3 Steps to Playing Aggressive Soccer


Have you ever been on the field thinking “I should have made that tackle, or, I should have gone for the goal, but I passed instead, I wish had been more aggressive!” Playing too cautiously or with hesitation, is a common problem that doesn’t seem to have an apparent solution. Coaches yell, attempt to motivate and encourage, and nothing changes. As players, we tell ourselves “it’ll be different next game, I’m gonna go after it,” but nothing changes. Why? Because nothing changes unless we do the work to make a change.

It’s time to take a systematic approach to becoming a more aggressive soccer player. With these 3 steps and following through on the mindset exercises, you’ll be playing more aggressively as soon as you start building new habits.


       1. Clarity – You have to know what you’re best at in every common situation you get into in your position. Can you name your go-to skills and techniques in a 1v1 situation? 2v1? 1v2, etc? If not start by writing out these scenarios and what exactly you will do when you get in them.  You can use visualization to help you define your moves.  Close your eyes. Feel the sun on your face. You are a little bit fatigued.  Your teammate just passed you the ball and you’ve got not one but two defenders coming at you.  Slow the time down and really assess your options. Can you go through the middle? Since there are two defenders, who on your team is open? Imagine lots of common situation in your position and know what you are going to do!

Your mind ultimately needs to be clear on the field.  How can you be play aggressively if you are not sure what you are going to do?  Second guessing your moves on the field will cause a delay in your decision making.  During that split second where you are trying to decide if you are going to dribble or pass, may be the difference between your team keeping the ball or losing it, scoring or being scored on.


       2. Confidence – It doesn’t matter how well you know yourself and what your go-to skills and techniques are if you aren’t confident in them. Do you believe you can execute your best techniques on anyone? If not, it’s time to start building confidence in them by increasing your competence in them. You become more competent at a move by practicing it more. Here the exercise is to commit to extra reps. Get specific with the areas you’re not confident in. Maybe you hesitate to go for tackles, maybe it’s your dribbling, or your ability to make a good run. Determine the areas where you don’t believe in yourself and make a firm commitment to executing extra reps outside of practice to increase your competence in those situations- therefore increasing your confidence that you CAN compete with the best of them. But remember, practice does not make perfect, perfect practice makes perfect!  If you need confidence tackling with aggression, make sure you have a coach that will watch and give you tips on how to drive your shoulder into an opponent without getting a red card.  Then, write down what exactly you’re going to work on, how many extra reps a week, when, where, with who- get specific with it. Make it hard for you to backdown on your commitment. It starts with writing down the specifics. Take it a step further by telling a trusted friend about your commitment and asking them to hold you accountable to following through long-term.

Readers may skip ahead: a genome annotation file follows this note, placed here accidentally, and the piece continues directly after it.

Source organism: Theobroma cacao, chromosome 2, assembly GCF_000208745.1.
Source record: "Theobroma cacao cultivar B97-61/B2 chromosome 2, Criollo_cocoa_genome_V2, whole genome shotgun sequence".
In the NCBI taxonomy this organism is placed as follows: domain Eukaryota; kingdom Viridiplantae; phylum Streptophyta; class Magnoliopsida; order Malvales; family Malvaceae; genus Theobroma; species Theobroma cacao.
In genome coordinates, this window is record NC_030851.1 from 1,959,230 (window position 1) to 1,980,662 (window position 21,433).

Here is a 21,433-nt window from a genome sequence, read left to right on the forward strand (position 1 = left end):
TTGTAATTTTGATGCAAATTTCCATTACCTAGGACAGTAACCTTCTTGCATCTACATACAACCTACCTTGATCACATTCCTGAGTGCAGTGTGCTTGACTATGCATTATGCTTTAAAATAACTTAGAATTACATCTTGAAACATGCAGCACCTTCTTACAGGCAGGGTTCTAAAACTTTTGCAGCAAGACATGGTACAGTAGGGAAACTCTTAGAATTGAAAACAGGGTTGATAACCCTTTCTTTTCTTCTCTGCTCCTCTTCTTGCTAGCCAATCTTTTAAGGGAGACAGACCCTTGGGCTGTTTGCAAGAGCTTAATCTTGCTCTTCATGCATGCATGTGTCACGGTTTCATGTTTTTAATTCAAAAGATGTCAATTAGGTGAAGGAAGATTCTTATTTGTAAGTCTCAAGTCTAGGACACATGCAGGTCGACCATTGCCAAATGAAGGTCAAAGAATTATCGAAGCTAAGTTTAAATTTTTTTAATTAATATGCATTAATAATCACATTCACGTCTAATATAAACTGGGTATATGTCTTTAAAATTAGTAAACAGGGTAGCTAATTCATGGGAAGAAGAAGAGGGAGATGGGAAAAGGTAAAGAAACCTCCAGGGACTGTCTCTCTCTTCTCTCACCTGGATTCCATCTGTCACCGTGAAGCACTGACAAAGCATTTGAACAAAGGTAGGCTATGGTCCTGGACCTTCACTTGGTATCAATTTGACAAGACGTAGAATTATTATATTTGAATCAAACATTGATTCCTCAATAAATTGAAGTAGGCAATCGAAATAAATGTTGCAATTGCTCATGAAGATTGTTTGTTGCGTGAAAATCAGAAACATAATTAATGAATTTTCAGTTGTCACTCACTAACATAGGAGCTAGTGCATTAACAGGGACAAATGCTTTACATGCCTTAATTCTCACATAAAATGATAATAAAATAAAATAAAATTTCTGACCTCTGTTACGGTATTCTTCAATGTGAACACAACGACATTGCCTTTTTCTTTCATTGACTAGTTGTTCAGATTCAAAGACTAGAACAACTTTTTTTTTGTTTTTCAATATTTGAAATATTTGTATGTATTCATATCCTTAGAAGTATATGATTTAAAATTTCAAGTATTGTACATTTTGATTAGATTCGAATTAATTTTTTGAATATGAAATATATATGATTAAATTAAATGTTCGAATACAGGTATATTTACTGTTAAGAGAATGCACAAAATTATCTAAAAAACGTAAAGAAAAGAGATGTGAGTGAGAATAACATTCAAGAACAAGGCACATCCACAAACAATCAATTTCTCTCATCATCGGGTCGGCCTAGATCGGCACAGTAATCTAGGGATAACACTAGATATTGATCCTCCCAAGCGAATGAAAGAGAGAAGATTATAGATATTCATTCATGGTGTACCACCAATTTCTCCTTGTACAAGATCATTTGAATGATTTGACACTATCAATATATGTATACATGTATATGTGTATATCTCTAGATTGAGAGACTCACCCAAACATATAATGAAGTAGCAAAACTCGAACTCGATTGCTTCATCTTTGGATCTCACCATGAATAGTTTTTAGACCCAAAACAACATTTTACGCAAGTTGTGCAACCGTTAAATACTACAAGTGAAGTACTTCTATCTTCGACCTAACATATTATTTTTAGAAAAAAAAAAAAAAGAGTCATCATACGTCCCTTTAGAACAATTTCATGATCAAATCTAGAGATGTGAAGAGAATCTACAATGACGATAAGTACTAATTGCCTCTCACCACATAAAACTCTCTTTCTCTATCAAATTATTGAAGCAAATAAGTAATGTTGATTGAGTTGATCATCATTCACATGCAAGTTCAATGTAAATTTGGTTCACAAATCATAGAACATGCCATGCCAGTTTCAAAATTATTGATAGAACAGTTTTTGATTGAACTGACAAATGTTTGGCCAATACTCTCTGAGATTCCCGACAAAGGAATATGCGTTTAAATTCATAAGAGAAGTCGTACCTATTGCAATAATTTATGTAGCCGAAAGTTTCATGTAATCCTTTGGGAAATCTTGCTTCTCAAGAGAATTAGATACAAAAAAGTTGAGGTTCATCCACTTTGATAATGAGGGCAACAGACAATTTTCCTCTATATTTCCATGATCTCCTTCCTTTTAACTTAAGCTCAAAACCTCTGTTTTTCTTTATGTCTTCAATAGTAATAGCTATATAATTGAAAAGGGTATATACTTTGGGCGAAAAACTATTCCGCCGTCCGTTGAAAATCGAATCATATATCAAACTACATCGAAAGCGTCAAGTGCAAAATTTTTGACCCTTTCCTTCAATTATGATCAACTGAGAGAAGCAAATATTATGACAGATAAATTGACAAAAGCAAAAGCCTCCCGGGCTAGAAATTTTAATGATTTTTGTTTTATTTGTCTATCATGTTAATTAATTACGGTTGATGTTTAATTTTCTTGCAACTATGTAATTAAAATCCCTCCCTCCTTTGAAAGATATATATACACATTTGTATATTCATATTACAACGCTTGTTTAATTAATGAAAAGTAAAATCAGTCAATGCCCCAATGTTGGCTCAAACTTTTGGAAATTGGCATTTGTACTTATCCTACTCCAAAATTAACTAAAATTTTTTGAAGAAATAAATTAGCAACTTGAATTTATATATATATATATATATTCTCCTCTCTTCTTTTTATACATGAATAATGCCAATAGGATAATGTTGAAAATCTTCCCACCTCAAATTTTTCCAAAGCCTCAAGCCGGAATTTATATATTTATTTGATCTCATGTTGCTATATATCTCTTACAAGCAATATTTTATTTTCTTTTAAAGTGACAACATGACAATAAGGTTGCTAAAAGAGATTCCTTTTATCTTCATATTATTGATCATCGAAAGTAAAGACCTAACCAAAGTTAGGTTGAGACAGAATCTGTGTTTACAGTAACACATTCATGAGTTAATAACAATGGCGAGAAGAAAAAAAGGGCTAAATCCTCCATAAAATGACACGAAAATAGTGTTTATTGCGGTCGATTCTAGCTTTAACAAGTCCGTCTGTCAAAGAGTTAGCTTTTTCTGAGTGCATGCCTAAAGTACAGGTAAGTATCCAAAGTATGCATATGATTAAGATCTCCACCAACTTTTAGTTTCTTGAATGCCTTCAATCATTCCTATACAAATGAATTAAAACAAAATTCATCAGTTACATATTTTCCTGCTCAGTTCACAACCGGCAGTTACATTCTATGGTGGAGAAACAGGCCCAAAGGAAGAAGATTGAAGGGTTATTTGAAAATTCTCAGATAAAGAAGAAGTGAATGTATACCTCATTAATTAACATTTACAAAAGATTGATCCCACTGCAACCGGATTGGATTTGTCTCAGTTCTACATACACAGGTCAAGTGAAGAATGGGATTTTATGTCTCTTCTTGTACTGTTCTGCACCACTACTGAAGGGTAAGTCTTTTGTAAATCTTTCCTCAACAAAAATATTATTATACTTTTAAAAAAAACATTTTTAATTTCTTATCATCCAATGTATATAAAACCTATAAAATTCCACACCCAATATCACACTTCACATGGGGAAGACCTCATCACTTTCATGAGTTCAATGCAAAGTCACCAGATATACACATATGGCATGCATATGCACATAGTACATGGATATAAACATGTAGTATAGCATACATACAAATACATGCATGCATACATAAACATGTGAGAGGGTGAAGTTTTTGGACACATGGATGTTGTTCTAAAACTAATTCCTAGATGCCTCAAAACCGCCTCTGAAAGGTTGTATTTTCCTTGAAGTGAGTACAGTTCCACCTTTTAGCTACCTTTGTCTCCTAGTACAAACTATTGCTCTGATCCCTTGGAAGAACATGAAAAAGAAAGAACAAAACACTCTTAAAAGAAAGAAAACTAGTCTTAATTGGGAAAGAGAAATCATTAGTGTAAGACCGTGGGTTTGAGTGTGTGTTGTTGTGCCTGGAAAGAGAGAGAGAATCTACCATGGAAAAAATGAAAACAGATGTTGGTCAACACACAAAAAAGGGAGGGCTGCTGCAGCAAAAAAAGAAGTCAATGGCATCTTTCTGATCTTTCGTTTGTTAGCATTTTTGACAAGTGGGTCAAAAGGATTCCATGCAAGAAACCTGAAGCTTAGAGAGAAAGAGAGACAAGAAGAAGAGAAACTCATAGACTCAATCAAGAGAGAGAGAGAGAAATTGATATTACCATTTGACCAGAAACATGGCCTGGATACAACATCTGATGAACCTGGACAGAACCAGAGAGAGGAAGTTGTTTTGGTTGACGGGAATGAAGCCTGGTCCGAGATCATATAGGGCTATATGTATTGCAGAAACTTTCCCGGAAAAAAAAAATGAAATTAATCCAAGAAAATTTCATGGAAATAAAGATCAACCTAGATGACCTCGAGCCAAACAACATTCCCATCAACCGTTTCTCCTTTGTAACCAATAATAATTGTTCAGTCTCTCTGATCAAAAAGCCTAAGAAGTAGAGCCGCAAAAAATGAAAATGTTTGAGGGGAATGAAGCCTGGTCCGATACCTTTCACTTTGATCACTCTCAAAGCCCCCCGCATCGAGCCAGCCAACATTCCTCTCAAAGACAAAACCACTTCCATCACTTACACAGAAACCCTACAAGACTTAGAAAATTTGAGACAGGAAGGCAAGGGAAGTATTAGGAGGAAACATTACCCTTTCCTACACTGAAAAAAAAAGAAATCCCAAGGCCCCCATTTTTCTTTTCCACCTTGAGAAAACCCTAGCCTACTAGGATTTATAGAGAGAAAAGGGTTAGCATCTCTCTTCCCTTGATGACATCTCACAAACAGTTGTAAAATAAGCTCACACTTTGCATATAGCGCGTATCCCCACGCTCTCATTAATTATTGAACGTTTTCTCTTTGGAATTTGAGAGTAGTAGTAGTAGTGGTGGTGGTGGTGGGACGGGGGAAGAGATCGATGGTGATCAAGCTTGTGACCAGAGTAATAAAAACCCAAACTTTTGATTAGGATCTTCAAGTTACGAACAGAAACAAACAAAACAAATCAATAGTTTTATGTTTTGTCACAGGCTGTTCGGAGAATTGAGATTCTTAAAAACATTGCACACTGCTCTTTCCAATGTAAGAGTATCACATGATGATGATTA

3. Aggressiveness – The last step is to actually take action- start playing your role on the soccer field aggressively. Even when we’re clear and confident in our abilities, sometimes there’s still a fear in games of making mistakes. There are different causes for this and different ways to combat it but here we’ll talk about one- perfectionism. Have you ever seen a perfect soccer player, who never makes mistakes?  Messi, Ronaldo, Neymar maybe? Nope, they’re not perfect. A perfect player (or person for that matter) doesn’t exist on this side of heaven. Strive for mastery in the way you practice, but don’t be afraid of falling short in games. If it happens, learn from it and move on.


To increase aggressiveness, shift your focus from worrying about mistakes to playing your role with full effort and aggressiveness. Set process goals for yourself to make it easier to start taking more chances. For example- set an in game goal to attack the ball every time it’s in your third or take opposing players on at every opportunity. Stop fearing mistakes, they’re a necessary part of the process of improving. If you’re not making mistakes, you’re probably not taking enough chances.

You can also think about aggressiveness on a scale of 1-10.  You can find your ultimate level of aggressiveness for performance and clean play in a scrimmage.  Start at a 4. Play for a few minutes in practice at a 4, then a 5, then a 6. Increase all the way to 10.  First, you will realize that there are many more levels in you than you thought! Then, you will determine what level is optimal for you on the field in a game situation.  Many players will lose control once they hit a 10. You want to make sure you are playing as aggressive as you can, while maintaining control, and playing clean.

Put these mindset exercises into practice and you’ll be 3 steps closer to consistently playing aggressive soccer!